Your notion of what Main Street should be may differ from mine. But somewhere from the welter of ideas a consensus will emerge, and an FBC would facilitate its translation into reality.

FBCs have been used to good effect in Manchester, Connecticut, to revitalize an outmoded highway commercial center in the Broad Street area, and on Cape Cod’s Buzzards Bay and Eastham, to create village centers after being bypassed or divided by new highway construction.

An FBC requires a comprehensive plan for the area in question. It lays out streets and public spaces, and suggests a variety of building forms and how they relate to those spaces, promoting a mix of uses and emphasizing the over-all appearance and “character” of the area.

Although we talk endlessly about the “character” of Westport, it is abundantly clear that there is no agreement as to what that “character” is.

For those of us who have lived here for many years it may mean a longing for the past, while for newer arrivals it may mean what Westport looked like when they got here. But most of us recognize “character” when we see it, and we value it in places like Provincetown, Nantucket, the fishing villages of Maine, and the islands of the Caribbean where we vacation. “Character” is more a matter of appearance than anything else.

A summer evening in Provincetown.

But no matter how you define “character,” most of us would agree that our current way of doing things — by strict application and enforcement of an ever-expanding set of restrictive regulations — has produced some undesirable and unattractive results that adversely affect our quality of life.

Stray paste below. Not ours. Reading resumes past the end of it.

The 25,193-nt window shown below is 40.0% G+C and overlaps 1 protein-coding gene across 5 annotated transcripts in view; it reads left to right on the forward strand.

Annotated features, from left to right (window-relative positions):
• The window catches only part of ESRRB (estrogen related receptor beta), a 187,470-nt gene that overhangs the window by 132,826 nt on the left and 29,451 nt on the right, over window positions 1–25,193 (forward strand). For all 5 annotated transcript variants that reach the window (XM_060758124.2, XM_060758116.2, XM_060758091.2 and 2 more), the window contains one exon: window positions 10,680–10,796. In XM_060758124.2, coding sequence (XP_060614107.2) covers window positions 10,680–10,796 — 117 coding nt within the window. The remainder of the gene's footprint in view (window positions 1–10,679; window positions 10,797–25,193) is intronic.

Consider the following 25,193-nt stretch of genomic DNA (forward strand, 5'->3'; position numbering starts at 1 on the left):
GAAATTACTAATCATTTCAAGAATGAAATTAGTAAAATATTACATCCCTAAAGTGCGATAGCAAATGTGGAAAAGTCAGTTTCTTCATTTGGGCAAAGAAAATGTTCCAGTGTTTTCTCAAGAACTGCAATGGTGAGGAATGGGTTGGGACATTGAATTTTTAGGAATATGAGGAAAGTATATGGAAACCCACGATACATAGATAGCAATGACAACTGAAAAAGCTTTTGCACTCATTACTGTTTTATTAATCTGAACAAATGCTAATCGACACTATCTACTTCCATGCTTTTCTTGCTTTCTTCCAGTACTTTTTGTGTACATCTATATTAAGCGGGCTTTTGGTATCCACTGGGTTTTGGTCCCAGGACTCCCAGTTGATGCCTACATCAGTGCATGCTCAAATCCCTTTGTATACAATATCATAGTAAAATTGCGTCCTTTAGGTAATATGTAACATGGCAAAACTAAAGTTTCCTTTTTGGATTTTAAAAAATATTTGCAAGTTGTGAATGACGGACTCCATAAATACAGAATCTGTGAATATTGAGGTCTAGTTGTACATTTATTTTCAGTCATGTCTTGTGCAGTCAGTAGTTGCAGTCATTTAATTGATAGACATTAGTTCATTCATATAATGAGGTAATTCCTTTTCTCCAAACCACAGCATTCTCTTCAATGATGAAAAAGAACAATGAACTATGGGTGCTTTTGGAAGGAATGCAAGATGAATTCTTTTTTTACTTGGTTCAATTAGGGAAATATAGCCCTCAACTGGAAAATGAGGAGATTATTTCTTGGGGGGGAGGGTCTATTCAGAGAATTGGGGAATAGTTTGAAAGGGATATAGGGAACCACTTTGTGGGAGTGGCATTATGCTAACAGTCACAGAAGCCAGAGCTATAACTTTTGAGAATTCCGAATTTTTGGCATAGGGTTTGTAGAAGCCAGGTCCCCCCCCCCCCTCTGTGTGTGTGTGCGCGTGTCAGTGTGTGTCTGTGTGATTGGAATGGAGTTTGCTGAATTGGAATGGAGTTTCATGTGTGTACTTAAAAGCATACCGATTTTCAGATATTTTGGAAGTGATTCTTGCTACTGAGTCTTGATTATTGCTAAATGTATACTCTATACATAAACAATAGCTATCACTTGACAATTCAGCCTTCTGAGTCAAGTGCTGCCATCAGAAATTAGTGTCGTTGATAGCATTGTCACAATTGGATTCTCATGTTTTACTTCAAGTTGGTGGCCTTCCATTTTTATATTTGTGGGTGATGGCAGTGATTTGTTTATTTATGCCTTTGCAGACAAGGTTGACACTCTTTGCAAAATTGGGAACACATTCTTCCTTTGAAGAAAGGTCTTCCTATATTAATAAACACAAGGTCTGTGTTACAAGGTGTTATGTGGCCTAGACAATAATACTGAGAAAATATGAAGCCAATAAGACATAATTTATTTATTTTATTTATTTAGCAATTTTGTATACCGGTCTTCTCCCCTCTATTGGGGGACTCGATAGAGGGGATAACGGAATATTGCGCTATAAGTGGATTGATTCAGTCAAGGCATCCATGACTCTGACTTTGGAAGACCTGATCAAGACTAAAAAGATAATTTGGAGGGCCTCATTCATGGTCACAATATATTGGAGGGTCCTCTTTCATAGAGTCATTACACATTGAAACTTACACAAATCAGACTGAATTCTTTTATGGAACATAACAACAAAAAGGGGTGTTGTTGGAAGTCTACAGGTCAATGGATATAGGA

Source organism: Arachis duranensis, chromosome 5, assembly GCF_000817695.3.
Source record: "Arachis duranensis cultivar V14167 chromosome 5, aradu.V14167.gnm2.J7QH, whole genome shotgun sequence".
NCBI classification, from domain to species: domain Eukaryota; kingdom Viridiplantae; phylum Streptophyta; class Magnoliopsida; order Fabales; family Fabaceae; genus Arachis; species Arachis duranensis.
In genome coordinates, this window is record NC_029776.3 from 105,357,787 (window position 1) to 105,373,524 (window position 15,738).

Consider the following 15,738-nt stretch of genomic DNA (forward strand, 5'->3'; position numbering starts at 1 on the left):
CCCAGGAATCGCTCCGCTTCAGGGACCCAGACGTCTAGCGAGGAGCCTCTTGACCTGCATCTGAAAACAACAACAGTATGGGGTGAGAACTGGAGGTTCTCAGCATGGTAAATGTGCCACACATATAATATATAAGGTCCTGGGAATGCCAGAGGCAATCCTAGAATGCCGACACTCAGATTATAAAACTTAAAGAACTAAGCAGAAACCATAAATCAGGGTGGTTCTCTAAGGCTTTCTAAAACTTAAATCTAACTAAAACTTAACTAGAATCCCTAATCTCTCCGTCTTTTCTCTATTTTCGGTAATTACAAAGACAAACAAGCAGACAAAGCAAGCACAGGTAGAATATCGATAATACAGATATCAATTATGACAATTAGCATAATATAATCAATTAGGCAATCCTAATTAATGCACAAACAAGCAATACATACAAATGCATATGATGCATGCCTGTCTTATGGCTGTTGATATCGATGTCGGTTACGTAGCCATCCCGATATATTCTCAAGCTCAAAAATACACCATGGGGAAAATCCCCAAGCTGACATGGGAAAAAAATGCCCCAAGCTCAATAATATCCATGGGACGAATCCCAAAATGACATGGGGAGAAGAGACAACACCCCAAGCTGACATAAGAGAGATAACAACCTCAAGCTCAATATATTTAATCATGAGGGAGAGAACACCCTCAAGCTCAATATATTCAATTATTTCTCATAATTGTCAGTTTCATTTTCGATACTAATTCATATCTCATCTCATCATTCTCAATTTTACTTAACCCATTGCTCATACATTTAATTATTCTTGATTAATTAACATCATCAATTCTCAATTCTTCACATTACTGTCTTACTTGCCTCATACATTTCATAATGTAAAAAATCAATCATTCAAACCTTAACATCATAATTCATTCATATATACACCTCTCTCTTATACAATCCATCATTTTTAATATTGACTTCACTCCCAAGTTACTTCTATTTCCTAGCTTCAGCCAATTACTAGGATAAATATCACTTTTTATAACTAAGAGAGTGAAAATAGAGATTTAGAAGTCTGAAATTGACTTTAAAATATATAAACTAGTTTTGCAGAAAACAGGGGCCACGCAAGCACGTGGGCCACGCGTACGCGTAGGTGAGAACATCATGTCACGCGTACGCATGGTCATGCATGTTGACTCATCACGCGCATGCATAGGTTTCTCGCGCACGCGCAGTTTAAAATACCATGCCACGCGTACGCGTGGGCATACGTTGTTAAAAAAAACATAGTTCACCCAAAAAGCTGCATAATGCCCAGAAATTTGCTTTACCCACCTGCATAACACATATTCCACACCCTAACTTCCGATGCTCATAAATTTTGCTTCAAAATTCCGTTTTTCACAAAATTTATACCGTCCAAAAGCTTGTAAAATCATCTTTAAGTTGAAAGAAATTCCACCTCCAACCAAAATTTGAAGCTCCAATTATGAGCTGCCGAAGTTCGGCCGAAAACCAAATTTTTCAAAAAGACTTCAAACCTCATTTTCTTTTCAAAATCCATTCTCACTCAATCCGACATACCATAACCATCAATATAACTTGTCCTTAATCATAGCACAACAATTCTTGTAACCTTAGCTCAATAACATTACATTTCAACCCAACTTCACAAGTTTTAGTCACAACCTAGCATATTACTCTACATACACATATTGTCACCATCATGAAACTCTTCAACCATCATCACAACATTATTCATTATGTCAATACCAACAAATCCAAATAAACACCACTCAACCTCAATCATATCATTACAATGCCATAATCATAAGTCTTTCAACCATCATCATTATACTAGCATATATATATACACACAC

An FBC requires that we reach consensus as to what we mean by the “character” of Westport, so we can create a comprehensive plan which designates different building forms based on that consensus about the desired appearance and physical character of each part of town. This requires a series of public meetings and surveys with widespread citizen participation. It’s a heavy lift to be sure, but I am confident that done properly, a widely held vision for the future will emerge from the welter of ideas on the subject.

The next step is to work toward the desired result by enacting regulations which are not based on uses or density considerations alone, and which do not value uniformity, but emphasize design considerations, massing of structures, and how they relate to and interact with surrounding streets and public spaces.